When I was buying my last car, I went online for reviews to see what owners thought of the make and model before ever contacting the dealer. People gave me a lot of great information that allowed me to feel comfortable with my choice of cars and negotiate prices is. After all, people are very generous online when it comes to sharing information. This is so true with books, music, and scores of other things, including your expertise.
Recommendations, skills, and endorsements are a way of demonstrating social proof on LinkedIn for you and your abilities. Recommendations are long-form testimonials that people provide about you and your work. Because LinkedIn allows you to screen these before approving them for your profile page, no bad recommendations need to appear there. However, an organization can discern what it wants by looking at them — and they do look at them.
Imagine you were trying to hire someone and you saw that a candidate had been endorsed for a particular skill four times. Would you be as impressed with them as you might be with someone who is endorsed for it 40 times? How about 140 times? How about 440 times? There is an impact that people receive with skills and endorsements on LinkedIn and texture provided through recommendations.
Since companies scan LinkedIn profiles for congruence between your resume and profile, they notice recommendations and check whether you have been endorsed repeatedly for the skills and experiences that you claim to have on your resume. After all, they notice that you might have relatively few endorsements for a particular skill or experience that is required for their position and that you have received many, many more for a different skill. That sends a clear signal to them: where your expertise really lies. Your LinkedIn profile needs to demonstrate congruence with what you are claiming to be an expert on when applying for a position.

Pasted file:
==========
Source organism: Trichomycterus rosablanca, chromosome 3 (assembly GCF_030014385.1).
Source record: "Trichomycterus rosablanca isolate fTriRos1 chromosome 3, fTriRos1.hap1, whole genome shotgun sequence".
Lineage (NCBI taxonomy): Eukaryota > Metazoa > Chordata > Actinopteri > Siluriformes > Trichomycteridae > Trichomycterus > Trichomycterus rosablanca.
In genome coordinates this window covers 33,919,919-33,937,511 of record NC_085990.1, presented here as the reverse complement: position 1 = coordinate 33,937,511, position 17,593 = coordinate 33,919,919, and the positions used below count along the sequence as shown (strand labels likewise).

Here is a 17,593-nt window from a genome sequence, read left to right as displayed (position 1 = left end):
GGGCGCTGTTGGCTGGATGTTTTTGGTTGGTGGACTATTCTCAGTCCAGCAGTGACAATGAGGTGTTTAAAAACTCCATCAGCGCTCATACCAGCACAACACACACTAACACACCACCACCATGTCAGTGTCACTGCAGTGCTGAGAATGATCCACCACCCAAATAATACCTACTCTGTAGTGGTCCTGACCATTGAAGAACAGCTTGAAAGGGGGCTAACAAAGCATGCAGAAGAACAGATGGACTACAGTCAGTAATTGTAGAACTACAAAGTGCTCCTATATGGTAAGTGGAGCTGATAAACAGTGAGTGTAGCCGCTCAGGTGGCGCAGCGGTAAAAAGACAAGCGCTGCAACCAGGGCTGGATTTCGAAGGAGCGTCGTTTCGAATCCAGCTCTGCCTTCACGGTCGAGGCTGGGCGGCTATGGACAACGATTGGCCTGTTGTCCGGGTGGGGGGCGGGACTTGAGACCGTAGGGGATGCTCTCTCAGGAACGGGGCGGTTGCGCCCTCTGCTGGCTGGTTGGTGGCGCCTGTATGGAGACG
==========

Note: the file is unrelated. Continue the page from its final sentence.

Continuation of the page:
In addition, if you are being “hunted” by a firm for a role, recommendations, skills, and endorsements clearly communicate whether you have simply dabbled with something or you’re an expert at it.
So how do you build up your recommendations, skills, and endorsements?
This is something that you should be doing throughout your career. You need to ask people to write testimonials for you. Every time you complete work of significance, ask for a recommendation from those who positively benefited from it. Recommend them too. Reciprocity on LinkedIn is always appreciated.
Only endorse people for skills that are and will be significant for them. As a coach (and before that, an executive recruiter) I’ve been endorsed for software development life cycle skills more than 100 times. What I actually know about this skill would fit in a thimble, yet more than 100 people felt that this was a significant skill to endorse me for. Why?
Compiling recommendations, skills, and endorsements on LinkedIn are a powerful and effective way to build your brand in your area of expertise so that when a role opens that might appeal to you, recruiters, both corporate and third-party, are able to find you and reach out to you to discuss opportunities with you.
After all, the person who gets ahead isn’t always the smartest or hardest-working (although those are great qualities to have). The person who gets ahead is the one who stays alert to opportunities. Sometimes, those are internal to your organization. More typically, they will be outside of your firm.
Increasing your recommendations, skills, and endorsements should be a part of your career branding strategy in an effort to draw attention to yourself and differentiate yourself from others. It doesn’t take long, but it should be done regularly.
Ⓒ The Big Game Hunter, Inc., Asheville, NC 2018, 2021
ABOUT JEFF ALTMAN, THE BIG GAME HUNTER
Jeff Altman, The Big Game Hunter is a coach who worked as a recruiter for what seems like one hundred years. His work involves career coaching, all as well as executive job search coaching, job coaching, and interview coaching. He is the host of “No BS Job Search Advice Radio,” the #1 podcast in iTunes for job search with more than 1900 episodes, and is a member of The Forbes Coaches Council.
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